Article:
• All of these environments are created as Docker containers within the BlueData EPIC platform, including Active Directory integration for security.
  • Each container also includes Hadoop Distributed File System (HDFS) client libraries for potential HDFS access. BlueData EPIC provides the installation of secure HDFS on local storage out-of-the-box. Most of our customers use this as a common storage area, outside their individual sandboxes, where data and results can be shared. They can also use any external HDFS, if available.
  • For users of Amazon AWS and S3, BlueData EPIC also includes pre-built S3a storage integration (with appropriate credentials) for each of the container clusters.

In a nutshell, the features included in the local compute environment provide security, access control, self-service provisioning, web-based notebooks for ease of use, and the ability to load and share data from common distributed storage. This was a good starting point for the team.

The obvious next step was to provide these data scientists with the ability to work on a true distributed Big Data framework such as Spark (with or without Hadoop). So the second type environment with distributed compute included:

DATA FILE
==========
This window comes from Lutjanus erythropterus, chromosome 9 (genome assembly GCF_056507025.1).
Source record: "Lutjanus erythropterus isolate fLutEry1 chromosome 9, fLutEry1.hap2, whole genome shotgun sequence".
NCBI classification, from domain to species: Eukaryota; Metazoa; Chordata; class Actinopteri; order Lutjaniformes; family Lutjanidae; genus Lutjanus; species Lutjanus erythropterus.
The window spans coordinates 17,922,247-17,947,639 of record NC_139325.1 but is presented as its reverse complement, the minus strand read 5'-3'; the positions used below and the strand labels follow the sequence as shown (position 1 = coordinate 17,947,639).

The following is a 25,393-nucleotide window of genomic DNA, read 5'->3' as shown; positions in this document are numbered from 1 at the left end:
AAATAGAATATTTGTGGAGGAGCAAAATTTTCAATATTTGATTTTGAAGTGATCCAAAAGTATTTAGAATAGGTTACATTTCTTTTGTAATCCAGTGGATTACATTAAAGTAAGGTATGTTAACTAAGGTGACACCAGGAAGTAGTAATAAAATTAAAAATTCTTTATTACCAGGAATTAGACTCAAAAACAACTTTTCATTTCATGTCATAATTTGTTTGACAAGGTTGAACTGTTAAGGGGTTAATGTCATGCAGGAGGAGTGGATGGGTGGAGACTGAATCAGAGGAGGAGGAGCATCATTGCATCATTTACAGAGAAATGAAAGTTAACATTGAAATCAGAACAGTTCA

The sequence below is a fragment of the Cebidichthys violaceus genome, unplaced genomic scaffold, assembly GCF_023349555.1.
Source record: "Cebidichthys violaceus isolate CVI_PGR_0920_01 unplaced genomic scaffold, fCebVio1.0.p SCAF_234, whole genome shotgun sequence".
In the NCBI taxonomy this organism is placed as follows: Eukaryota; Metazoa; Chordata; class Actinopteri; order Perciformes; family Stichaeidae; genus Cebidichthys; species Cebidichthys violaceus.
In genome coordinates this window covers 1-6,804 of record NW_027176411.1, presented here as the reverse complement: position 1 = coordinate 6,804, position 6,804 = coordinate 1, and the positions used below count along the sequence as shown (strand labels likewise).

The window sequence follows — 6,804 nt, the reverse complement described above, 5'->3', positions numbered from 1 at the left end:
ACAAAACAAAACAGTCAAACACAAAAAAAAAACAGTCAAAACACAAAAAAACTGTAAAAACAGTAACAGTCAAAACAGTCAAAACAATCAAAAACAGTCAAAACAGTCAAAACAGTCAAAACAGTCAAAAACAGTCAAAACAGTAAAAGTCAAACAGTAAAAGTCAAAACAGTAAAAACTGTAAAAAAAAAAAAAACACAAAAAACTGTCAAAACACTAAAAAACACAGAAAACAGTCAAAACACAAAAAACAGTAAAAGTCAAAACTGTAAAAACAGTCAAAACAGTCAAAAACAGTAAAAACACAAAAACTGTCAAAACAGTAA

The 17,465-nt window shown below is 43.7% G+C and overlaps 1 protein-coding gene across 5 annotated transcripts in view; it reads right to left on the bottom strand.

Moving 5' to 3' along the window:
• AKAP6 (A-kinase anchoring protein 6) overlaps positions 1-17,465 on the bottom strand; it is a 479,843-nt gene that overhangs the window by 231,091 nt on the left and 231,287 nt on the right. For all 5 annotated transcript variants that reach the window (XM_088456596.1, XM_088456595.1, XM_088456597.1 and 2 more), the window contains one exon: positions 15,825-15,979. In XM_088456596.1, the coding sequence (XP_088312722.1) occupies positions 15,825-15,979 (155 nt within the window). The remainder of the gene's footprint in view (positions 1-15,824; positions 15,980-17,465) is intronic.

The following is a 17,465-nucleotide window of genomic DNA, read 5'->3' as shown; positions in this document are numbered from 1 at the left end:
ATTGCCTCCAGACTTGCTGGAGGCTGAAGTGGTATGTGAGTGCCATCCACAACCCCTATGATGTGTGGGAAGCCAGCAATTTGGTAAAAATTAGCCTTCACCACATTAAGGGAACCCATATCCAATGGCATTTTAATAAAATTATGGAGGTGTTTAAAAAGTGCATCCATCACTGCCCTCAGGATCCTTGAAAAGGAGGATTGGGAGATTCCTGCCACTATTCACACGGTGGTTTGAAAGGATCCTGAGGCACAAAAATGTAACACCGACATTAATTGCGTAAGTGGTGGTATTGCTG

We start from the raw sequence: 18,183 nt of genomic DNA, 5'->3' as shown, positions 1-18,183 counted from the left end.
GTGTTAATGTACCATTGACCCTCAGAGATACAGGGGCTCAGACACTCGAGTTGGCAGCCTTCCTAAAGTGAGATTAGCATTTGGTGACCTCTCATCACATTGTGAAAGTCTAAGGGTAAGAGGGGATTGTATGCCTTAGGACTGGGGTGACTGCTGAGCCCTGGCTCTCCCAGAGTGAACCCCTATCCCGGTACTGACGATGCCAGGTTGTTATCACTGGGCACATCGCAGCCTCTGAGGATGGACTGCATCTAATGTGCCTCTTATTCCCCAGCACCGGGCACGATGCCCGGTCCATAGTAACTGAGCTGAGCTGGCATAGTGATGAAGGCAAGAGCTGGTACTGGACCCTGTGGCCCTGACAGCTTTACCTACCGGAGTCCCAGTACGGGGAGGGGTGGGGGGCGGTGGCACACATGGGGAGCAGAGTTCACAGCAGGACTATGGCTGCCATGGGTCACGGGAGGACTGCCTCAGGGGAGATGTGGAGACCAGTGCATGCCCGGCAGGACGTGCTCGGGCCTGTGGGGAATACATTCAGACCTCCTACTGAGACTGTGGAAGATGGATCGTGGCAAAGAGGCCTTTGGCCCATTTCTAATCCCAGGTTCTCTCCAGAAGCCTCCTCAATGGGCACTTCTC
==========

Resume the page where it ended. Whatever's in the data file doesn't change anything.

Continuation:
• Apache Spark 2.0.1 (with standalone resource manager).
  • Spark clusters running on Python 3.5 with full Anaconda packages installed on all nodes.
  • All nodes of the Spark cluster configured with R.
  • “Sparkling Water” (H2O + Spark) added for additional model support.
  • A fully configured Zeppelin notebook with access to Spark R, PySpark, and H2O provided out-of-the-box.
  • Some users preferred to have a Jupyter notebook connect to the PySpark kernel, with Spark R in addition to local R and Python execution.
  • As with the local compute environment, these tools are created as Docker containers within the BlueData EPIC platform – including Active Directory integration for security as well as HDFS and AWS S3 integration.

All these capabilities are available for the data science teams with just a few clicks from BlueData EPIC’s simple web-based user interface.

In the case of this insurance company, it seemed to work best to use Jupyter notebooks for the local compute environments and Zeppelin notebooks for the distributed Spark compute environments. The reason was that Zeppelin reuses the same set of cores for all Spark applications, irrespective of the number of notes you create in the notebook. With Jupyter we found that every time the PySpark kernel was launched, it created a new shell and consumed additional cores. However, this may change in a later release of Jupyter notebooks.

Here’s an example screenshot showing the distributed compute environments within BlueData EPIC for the data science team at this insurance company (note: “spark2.0.1uber” is the Spark environment including both Zeppelin and Jupyter notebooks):

environments

The screenshot below shows the details of that “spark2.0.1uber” environment within the BlueData EPIC platform. BlueData EPIC’s easy-to-use interface provides pre-built links to Jupyter and Zeppelin notebooks, along with ssh access to Spark-shell, R, and Python.

node-details

Local or Distributed?